WikiLeaks Sudbury
Accessing Information

WikiLeaks Sudbury Legal Defense Fund

We keep you informed

    Main About  Archives Editorials Donate    







Better scrutiny leads to reduced corruption and stronger democracies in all society’s institutions, including government, corporations and other organizations.




Released on January 06 , 2019 @ 17:10 EDT

 Whistle-blowing and the employment relations implications

There is no universal definition of whistle-blowing. Research on the topic dates back to the 1980s, with the most common definition offered. They referred to whistle-blowing as ‘the disclosure by organization members (former or current) of illegal, immoral or illegitimate practices under the control of their employers, to persons or organizations that may be able to effect action.

This article explores protection of whistle blowers and legislative frame work.  It does so by using a justice theory lens to examine the how to protect workers who may feel the need to blow the whistle on employer wrongdoings. The employers appear reluctant to embrace the idea of more legal protections, while cultural stigmas attached to the idea of ‘blowing the whistle’ may inhibit people coming forward. The article contributes to justice theory and employment regulation, as well as whistle-blowing practices, and some recommendations are suggested to improve awareness of whistle-blowing rights for workers.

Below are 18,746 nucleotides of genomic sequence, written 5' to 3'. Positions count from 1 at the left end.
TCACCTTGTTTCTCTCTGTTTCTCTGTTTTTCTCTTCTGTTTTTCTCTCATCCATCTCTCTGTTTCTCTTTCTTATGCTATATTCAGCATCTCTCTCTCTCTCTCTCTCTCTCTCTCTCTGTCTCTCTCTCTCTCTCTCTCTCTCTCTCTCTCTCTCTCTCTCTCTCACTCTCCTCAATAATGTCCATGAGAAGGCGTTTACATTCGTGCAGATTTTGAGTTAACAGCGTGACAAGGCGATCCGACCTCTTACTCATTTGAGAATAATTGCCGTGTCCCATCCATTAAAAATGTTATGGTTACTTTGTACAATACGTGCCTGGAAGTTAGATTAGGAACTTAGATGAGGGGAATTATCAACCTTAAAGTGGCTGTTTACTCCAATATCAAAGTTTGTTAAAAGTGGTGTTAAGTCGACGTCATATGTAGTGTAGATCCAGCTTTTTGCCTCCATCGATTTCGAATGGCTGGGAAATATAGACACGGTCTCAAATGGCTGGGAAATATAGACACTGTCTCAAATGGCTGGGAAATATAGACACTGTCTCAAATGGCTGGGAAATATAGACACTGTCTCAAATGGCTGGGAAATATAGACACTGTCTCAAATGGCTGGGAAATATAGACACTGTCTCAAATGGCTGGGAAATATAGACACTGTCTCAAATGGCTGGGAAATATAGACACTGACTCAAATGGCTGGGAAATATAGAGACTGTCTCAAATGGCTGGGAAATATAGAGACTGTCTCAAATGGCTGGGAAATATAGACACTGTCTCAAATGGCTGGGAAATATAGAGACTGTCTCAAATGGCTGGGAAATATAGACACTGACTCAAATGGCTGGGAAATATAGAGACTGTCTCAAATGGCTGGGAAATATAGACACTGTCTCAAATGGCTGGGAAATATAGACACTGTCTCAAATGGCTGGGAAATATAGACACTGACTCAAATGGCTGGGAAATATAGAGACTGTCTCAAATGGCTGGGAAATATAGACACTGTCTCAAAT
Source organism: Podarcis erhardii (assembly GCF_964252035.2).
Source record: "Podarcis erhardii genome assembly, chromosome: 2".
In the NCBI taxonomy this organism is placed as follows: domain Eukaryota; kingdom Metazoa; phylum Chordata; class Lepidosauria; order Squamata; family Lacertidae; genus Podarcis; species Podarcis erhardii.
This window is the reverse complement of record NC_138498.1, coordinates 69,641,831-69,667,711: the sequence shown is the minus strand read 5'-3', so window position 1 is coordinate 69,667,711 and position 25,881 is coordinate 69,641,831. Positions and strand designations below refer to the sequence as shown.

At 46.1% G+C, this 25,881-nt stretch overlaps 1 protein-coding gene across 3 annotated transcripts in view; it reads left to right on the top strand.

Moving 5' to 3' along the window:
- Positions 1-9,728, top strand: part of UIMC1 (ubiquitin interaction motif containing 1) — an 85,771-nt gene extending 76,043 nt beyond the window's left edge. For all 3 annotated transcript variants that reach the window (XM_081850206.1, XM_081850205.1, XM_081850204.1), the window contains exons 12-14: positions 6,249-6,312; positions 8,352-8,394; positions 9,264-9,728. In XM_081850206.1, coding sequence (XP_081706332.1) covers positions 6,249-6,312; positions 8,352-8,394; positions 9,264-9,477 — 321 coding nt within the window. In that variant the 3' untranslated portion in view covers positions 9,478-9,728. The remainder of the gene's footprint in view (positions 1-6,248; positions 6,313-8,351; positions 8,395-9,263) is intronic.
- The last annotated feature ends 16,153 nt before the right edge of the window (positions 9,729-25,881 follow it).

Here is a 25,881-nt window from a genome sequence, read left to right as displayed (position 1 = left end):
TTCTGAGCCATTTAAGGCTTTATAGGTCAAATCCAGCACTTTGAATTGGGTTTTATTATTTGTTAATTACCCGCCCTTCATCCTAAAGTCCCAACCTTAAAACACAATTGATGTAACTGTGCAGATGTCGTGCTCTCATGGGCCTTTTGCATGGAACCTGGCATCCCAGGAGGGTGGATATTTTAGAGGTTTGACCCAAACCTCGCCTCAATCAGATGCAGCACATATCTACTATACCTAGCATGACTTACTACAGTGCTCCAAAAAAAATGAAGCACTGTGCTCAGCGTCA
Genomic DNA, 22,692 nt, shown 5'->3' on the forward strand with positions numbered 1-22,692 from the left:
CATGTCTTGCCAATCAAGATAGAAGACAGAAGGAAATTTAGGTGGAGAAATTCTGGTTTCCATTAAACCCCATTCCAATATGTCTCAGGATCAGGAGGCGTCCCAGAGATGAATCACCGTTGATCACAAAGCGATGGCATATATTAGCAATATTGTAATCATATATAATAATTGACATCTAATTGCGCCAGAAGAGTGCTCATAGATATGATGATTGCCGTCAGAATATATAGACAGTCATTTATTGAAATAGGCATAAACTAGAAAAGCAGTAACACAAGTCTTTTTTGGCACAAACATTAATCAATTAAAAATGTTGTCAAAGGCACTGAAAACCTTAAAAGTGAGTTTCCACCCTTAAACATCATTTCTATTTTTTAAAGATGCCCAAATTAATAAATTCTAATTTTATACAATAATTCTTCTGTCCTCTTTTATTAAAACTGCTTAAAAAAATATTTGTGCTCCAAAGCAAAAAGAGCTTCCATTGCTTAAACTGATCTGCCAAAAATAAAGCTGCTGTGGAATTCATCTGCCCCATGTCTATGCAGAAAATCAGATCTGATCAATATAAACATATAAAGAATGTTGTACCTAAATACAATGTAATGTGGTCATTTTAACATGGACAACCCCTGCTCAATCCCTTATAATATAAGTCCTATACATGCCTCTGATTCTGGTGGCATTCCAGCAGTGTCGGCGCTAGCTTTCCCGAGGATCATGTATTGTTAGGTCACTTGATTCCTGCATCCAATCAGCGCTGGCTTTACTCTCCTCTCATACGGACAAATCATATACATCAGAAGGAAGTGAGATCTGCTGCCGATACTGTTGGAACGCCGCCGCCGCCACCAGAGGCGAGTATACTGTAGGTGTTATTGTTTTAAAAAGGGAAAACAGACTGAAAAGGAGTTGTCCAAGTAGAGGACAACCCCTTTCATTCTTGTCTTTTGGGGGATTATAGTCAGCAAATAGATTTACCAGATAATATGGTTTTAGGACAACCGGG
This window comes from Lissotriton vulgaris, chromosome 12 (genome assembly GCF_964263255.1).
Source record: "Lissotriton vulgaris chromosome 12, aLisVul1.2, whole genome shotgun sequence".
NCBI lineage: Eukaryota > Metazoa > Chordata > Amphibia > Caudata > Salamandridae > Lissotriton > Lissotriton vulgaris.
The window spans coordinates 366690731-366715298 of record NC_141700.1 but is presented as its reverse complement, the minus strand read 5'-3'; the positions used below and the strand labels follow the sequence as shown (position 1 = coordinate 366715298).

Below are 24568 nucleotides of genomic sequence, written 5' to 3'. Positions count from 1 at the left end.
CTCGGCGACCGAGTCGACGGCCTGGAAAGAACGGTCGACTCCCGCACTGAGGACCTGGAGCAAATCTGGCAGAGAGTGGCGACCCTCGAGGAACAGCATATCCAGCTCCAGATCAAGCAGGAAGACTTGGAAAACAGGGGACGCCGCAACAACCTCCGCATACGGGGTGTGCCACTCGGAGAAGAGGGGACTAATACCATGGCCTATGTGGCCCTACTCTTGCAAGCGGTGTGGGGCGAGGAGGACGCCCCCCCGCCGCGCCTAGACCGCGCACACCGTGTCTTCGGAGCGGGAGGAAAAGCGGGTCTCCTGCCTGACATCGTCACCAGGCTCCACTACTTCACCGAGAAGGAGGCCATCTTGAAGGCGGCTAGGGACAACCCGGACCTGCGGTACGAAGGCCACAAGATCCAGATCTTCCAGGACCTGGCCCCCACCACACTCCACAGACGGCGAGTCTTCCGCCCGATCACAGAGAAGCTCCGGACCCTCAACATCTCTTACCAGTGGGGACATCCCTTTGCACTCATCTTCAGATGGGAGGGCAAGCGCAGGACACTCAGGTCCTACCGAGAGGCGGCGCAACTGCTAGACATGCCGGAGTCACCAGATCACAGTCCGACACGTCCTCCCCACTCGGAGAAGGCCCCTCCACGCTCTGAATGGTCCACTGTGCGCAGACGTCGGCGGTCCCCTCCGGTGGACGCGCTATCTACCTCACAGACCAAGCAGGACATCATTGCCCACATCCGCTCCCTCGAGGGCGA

Whistle-blowing concerns one area of employment regulation, shaped in part by the multiple roles of employers, employer associations, trade unions, and State agencies. The concept of ‘regulatory space’ attests to more fluid and dynamic interactions among employment actors, rather than the assumption that the government or the State is the primary or sole executive agent of regulatory impact show how regulatory laws can be colonised by employers as a conscious attempt to weaken worker rights to participate in managerial decision making processes at both transnational and national levels. More specifically, laws concerning whistle-blowing regulations require consideration of the interactions that take place not only within the foci of organizational policy but also those that occur beyond the immediate enterprise and involve the roles of actors in lobbying for legislative change.

The indeterminacy of work and employment mean that whistle-blowing is likely to be a contested terrain. Indeed, workers are typically well informed of the inner workings of an organisation and, as such, may have access to information that external regulatory bodies or the general public do not. Workers are, nonetheless, at a distinct power disadvantage relative to the authority exercised by management and their employer. The management of people on numerous issues is fraught with issues of perceived (un)fairness, (in)justice, and (in)equality. Such complexities surrounding the management of people at work means that whistle-blowing, as a contemporary regulatory practice, is underdeveloped both conceptually and empirically.


Researchers argue that there is a deficit with regard to the theoretical development of whistle-blowing. The personal stresses involved in disclosing a corporate wrongdoing or malpractice can affect perceptions of fairness and legitimacy and have implications for employee’s identity and self-esteem. Importantly, numerous factors, both internal (e.g., managerial attitudes, role of unions, etc.) and external (e.g., employer associations, laws, regulations, etc.), relate to peoples’ perceptions of the justice and legitimacy concerning whistle-blowing rights. Above all, the potential victimisation of a worker by the employer following a disclosure of information is likely to be shaped by power and authority relations over-and-above individual perceptions of whistle-blowing and, thus, connect to the core theory of the management of employment.